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Ordinal Cheap Talk in Common Value Auctions

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  • Archishman Chakraborty
  • Nandini Gupta

Abstract

Sellers benefit on average from revealing information about their goods to buyers, but the incentive to exaggerate undermines the credibility of seller statements. When multiple goods are being auctioned, we show that ordinal cheap talk, which reveals a complete or partial ordering of the different goods by value, can be credible. Ordinal statements are not susceptible to exaggeration because they simultaneously reveal favorable information about some goods and unfavorable information about other goods. Any informative ordering increases revenues in accordance with the linkage principle, and the complete ordering is asymptotically revenue-equivalent to full revelation as the number of goods becomes large. These results provide a new explanation in addition to bundling, versioning, and complementarities for how a seller benefits from the sale of multiple goods.

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Bibliographic Info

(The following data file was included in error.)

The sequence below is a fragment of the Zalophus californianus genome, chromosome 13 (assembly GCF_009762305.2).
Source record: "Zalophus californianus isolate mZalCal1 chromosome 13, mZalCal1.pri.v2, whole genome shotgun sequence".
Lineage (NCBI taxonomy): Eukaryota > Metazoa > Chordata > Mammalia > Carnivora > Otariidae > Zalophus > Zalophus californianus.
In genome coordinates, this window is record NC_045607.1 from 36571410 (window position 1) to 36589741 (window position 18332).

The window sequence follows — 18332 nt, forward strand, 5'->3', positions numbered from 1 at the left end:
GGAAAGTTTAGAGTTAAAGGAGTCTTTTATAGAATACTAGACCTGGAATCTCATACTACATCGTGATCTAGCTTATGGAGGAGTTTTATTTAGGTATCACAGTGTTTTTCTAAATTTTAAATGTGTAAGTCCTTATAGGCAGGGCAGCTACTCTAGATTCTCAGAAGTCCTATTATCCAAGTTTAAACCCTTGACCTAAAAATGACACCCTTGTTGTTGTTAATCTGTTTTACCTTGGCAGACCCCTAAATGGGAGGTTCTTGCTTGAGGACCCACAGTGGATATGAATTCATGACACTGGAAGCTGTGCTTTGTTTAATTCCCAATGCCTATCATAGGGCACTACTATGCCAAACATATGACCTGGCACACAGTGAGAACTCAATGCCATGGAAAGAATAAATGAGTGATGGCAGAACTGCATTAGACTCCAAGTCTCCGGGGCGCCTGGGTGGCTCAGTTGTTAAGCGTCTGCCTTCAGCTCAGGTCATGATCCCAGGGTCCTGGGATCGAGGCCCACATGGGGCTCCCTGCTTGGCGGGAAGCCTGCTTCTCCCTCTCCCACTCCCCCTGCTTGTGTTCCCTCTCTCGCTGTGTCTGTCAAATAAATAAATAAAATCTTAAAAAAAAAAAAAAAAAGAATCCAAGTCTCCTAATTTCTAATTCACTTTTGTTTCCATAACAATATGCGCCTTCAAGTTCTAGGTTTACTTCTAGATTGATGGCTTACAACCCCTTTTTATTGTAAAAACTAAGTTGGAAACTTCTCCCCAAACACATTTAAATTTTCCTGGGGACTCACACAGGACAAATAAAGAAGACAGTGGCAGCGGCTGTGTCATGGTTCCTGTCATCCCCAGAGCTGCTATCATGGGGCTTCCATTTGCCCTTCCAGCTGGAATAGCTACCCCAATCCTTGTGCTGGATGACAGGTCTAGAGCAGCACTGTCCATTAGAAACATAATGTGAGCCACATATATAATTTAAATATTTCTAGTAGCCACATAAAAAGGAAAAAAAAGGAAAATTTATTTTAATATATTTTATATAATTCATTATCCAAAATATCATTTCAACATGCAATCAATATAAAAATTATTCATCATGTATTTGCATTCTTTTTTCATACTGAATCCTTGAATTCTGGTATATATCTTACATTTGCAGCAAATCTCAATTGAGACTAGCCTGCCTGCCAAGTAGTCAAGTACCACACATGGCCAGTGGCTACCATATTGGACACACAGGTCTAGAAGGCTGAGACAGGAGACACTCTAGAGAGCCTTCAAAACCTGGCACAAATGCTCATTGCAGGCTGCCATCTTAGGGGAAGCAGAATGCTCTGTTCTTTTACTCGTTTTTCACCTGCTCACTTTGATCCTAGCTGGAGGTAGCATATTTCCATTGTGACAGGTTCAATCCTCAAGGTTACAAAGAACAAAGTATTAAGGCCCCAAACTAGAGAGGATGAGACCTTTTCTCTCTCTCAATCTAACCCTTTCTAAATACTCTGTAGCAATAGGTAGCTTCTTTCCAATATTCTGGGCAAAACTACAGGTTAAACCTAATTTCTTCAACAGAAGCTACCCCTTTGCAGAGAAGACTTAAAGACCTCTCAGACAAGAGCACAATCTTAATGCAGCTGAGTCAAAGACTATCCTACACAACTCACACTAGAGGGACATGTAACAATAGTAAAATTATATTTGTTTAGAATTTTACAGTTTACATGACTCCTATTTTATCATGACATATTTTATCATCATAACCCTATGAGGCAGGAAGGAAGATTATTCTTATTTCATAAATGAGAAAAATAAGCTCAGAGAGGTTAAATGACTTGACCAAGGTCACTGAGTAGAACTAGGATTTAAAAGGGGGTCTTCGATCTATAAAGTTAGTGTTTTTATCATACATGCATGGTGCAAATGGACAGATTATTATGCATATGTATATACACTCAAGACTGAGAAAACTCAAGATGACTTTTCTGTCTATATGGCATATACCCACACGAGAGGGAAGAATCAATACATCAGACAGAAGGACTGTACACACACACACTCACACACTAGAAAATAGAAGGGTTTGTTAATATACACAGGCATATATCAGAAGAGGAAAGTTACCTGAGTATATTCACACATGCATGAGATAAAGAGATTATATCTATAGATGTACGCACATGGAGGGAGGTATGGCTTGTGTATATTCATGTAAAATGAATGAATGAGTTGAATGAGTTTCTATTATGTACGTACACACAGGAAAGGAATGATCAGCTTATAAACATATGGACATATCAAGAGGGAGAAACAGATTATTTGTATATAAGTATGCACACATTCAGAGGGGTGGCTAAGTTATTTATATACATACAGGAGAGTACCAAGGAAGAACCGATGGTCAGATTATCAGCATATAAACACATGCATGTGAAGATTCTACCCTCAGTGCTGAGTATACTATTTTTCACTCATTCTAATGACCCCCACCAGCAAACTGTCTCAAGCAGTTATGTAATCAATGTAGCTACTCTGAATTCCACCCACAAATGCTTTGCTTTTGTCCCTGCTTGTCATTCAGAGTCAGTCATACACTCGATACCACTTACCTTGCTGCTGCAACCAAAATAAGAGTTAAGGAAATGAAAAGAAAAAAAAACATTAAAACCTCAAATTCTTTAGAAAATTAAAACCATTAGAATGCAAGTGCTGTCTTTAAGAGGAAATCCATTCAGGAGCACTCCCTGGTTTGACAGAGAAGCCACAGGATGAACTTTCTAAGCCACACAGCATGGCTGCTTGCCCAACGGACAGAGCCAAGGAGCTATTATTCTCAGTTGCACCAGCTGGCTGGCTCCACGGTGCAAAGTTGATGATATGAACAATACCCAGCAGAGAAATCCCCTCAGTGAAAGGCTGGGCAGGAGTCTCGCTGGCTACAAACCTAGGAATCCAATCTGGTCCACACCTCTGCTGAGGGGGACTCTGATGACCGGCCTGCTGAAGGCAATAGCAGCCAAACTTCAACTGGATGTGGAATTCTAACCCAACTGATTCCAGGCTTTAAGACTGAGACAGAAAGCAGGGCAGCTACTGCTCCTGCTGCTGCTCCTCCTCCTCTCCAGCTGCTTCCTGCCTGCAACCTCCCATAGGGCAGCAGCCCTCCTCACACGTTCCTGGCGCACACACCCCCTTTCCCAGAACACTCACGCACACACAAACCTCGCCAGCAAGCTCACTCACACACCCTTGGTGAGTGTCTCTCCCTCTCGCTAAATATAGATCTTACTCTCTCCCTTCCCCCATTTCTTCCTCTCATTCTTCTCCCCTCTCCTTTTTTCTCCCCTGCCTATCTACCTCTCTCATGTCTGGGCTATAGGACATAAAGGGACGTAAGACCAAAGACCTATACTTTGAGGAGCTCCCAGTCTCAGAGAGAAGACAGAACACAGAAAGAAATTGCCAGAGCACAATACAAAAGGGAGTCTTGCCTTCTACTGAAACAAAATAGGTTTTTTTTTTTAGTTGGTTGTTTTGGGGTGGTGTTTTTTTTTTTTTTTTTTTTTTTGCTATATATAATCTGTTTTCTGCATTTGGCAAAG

Paper provided by Econometric Society in its series Econometric Society 2004 North American Winter Meetings with number 605.

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Date of creation: 11 Aug 2004
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Handle: RePEc:ecm:nawm04:605

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Keywords: linkage principle; winner's curse; cheap talk;

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Cited by:
  1. Jackson, Matthew O. & Sonnenschein, Hugo F., 2003. "The Linking of Collective Decisions and Efficiency," Working Papers 1159, California Institute of Technology, Division of the Humanities and Social Sciences.
  2. Archishman Chakraborty & Nandini Gupta & Rick Harbaugh, 2006. "Best foot forward or best for last in a sequential auction?," RAND Journal of Economics, RAND Corporation, vol. 37(1), pages 176-194, 03.

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